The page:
Cities Eying Food and Beverage Taxes Should Learn from Philadelphia’s Tax Mistake

Local governments considering the imposition of taxes on certain foods and sweetened beverage should take a long look at the tax disaster in Philadelphia. It’s been more than two years since Philadelphia began imposing a massive tax on sweetened beverages, and the bad news just keeps rolling in. Court documents now reveal that one of the tax’s biggest political backers, Councilman Bobby Henon, used it to kill jobs and punish a political enemy.

The tax — which raised the price of a two-liter bottle of soda by about two-thirds — was intended to generate revenue to fund Philadelphia’s universal pre-K program while discouraging soda consumption and reducing obesity. Win-win, right?

Not quite. A recent study found that demand for sweetened beverages in Philadelphia declined by 42 percent after the tax was implemented — just as its advocates had hoped. But the decline in sales within the city was entirely offset by cross-border shopping into neighboring areas that don’t levy the tax. As a result, the tax isn’t reducing calorie or sugar intake at all. There is even some evidence that since beer is now cheaper than soda in Philadelphia, the tax is encouraging more alcohol consumption.

As Philadelphians head to the suburbs to avoid the soda tax, grocery stores within the city have seen sales of other products plummet, endangering thousands of local jobs. Revenue from frozen vegetables, soup, yogurt, fresh bread, and cheese have all declined between 8 and 14 percent in Philadelphia since the soda tax was implemented, while sales in neighboring communities have increased. In 2017, a study found that supermarkets were losing an average of $80,000 a month from a reduction in beverage sales, but because customers were bundling their purchases outside the city, the total loss attributable to the tax was $300,000 a month per store.

Many of Philadelphia’s supermarkets and convenience stores are struggling to stay afloat, especially those near the city limits whose customers can easily hop across the border to avoid the tax altogether. A ShopRite store in West Philadelphia will close its doors in March after seeing a 23 percent loss in sales — and the owner blames the soda tax for making the business unprofitable.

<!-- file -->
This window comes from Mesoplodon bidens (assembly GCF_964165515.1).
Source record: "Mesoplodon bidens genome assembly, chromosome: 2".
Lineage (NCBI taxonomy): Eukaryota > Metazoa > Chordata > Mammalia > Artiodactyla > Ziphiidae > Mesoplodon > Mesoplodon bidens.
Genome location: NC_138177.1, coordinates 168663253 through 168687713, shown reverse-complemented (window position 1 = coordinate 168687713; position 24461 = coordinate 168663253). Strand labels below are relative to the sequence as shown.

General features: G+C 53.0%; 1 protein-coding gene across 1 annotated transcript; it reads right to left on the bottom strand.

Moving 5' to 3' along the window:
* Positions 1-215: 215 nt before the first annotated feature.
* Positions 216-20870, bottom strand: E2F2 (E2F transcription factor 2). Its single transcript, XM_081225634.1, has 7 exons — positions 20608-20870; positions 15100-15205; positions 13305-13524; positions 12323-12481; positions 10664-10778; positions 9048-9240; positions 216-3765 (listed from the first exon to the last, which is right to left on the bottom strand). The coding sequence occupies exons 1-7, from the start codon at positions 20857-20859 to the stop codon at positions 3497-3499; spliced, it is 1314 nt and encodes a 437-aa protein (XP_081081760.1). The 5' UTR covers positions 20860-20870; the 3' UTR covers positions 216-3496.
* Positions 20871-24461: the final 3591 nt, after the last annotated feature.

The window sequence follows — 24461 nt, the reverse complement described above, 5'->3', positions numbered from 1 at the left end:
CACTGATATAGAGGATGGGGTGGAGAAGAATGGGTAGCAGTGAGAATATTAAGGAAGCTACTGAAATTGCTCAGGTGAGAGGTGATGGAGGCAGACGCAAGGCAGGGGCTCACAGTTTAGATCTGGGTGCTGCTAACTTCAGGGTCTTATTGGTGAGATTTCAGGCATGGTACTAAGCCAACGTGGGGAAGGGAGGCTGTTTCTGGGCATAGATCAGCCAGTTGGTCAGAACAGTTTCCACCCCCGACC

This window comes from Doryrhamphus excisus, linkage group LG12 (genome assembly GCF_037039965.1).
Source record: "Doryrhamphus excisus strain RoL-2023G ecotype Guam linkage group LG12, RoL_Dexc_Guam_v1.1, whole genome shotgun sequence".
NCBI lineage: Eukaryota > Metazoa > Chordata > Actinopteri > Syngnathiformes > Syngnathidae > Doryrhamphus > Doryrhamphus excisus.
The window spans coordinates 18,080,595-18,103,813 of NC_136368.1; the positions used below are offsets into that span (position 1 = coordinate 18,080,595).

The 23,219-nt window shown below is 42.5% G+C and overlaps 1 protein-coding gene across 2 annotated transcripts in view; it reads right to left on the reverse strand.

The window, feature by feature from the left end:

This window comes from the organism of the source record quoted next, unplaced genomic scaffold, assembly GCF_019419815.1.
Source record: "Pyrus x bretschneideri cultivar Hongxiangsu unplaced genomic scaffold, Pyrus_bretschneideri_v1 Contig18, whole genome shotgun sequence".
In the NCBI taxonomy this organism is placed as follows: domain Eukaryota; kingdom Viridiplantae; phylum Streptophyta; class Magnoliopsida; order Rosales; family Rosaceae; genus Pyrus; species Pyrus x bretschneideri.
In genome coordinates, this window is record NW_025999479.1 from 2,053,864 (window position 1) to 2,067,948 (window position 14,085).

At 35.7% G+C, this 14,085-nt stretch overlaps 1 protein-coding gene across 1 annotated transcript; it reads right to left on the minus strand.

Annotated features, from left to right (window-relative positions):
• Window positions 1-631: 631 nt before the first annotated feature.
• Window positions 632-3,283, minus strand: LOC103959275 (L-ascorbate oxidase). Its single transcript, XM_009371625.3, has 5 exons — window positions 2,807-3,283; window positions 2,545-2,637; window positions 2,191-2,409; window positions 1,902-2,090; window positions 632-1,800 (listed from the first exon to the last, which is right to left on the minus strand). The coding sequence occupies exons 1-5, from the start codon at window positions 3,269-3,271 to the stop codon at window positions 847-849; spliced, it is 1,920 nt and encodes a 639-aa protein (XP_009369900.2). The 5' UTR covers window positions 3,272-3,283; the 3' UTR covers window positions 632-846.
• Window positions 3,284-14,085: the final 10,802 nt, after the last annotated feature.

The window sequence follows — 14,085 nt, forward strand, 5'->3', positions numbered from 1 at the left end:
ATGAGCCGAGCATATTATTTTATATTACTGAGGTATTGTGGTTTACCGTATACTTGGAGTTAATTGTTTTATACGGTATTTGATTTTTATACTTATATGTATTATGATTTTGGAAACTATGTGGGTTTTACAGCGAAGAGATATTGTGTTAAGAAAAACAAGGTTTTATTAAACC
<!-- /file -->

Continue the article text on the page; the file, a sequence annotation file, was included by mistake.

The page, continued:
Judging from the past, more store closures are coming. In Mexico, which implemented a similar soda tax in 2014, 30 thousand small grocers went under in the first half of 2016 alone and among those still open, 93 percent experienced a fall in profits.

A study released in December 2017 estimated that the soda tax had already cost Philadelphia 1,192 jobs, reduced the city’s economic output by nearly $80 million, and deprived workers of $55 million in labor income.

We now know that these negative effects were by design. Prosecutors have indicted City Councilor Bobby Henon, an early and vocal supporter of the soda tax, for using the tax to kill Teamster jobs after the union ran an ad critical of one of Henon’s allies.

But it’s not just about jobs and local businesses. Since the poor have a harder time traveling outside the city to take advantage of lower prices in the suburbs, the soda tax is falling squarely on the shoulders of the 26 percent of Philadelphians living below the poverty line. Research suggests that soda taxes are so regressive that low-income households wind up paying nearly twice as much as the wealthy. And, as local grocery stores shutter, so has consumer access to fresh fruits and vegetables. What does that say about improving dietary health?

On top of everything else, the flood of new revenue city officials had hoped for never materialized. In fiscal year 2018, the tax generated $77.4 million — far short of the $91 million initially projected.

Philadelphia’s soda tax has not only failed to deliver on its promises but is hurting the city’s most vulnerable citizens and endangering a core industry. It shouldn’t be surprising that even some of the officials who voted for the tax are now distancing themselves from it.

As local governments and food police across the country eye a potentially new source of tax revenue and try to justify these policies based improving dietary health, they should avoid the Philadelphia’s tax disaster. Education and consumer choice are better options.

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